Django Templates

This post is part of my Django series. You can see an overview of the series along with instruction on how to get all the source code here.

This article assumes you are comfortable creating a Django project, can create apps and register them into the INSTALLED_APPS list of the settings file. If not please read my Django HelloWorld article.

This article assumes you have a project called DjangoSandBox in an application called templatesintroduction.


for endfor

We can loop through a collection with the for and endfor tags

{%  for colour in colours %}
    {{  colour }}
{% endfor %}

Where each element in a collection is a tuple we can unpack the tuple elements into loop variables.

If out context data is:

'lettersandordinals': [(1, 'a'), (2, 'b'), (3, 'c')],

We could loop like this:

{% for number, letter in lettersandordinals %}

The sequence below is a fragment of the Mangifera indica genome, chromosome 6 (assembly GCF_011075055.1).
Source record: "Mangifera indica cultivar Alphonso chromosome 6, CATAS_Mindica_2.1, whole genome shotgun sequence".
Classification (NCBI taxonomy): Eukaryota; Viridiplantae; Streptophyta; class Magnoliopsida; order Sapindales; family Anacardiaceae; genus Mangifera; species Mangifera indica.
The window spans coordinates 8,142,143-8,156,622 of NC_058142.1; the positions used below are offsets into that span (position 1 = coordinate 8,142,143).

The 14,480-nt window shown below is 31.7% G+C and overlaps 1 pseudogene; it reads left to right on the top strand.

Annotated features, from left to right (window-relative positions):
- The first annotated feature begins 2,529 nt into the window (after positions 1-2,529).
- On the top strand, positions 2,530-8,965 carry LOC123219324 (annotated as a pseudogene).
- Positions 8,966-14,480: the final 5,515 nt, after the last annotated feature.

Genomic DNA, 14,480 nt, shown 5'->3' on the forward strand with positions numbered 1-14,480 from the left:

{{ number }} ({{ letter  }})
{% endfor %}

When we are looping through a dictionary we can access the key and value.

If our context data is:

'worldcities': {'UK': ['Plymouth', 'Bristol'], 'France': ['Grenoble']},

We could loop like this:

{% for key, value in worldcities.items %}
    {{ key }} : {{ value }}
{% endfor %}

for empty

We can use the empty tag as a conditional check when looping through an empty collection.

{% for empty in emptycollection %}
    The collection is not empty
    {%  empty %}
    This collection is empty!!!
{% endfor %}

Loop Variables

When within a loop we can access various loop variables from the forloop template variable;

Variable Description
forloop.counter The current iteration count where 1 is the first count
forloop.counter0 The current iteration count where 0 is the first count
forloop.revcounter The number of iterations from the end of the loop; where 1 is the end
forloop.revcounter0 The number of iterations from the end of the loop; where 0 is the end